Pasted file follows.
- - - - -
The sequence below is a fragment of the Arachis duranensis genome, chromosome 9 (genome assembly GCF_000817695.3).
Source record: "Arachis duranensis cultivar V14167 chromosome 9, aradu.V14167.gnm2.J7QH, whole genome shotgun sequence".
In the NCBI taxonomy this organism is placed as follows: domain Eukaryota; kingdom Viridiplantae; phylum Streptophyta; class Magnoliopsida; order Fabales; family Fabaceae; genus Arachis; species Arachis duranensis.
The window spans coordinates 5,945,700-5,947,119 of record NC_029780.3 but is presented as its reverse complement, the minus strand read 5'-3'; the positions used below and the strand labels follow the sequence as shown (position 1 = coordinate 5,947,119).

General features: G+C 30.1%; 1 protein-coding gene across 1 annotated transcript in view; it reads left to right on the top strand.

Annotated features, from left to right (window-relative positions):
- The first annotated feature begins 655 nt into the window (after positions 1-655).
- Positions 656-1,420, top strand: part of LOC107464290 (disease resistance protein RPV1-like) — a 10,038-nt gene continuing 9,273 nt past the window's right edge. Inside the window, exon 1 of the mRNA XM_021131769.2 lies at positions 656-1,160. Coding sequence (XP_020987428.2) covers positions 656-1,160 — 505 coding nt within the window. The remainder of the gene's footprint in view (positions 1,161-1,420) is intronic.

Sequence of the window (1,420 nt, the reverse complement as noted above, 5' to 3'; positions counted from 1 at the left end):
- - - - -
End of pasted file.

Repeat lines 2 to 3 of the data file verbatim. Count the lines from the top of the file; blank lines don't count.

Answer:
Source record: "Arachis duranensis cultivar V14167 chromosome 9, aradu.V14167.gnm2.J7QH, whole genome shotgun sequence".
In the NCBI taxonomy this organism is placed as follows: domain Eukaryota; kingdom Viridiplantae; phylum Streptophyta; class Magnoliopsida; order Fabales; family Fabaceae; genus Arachis; species Arachis duranensis.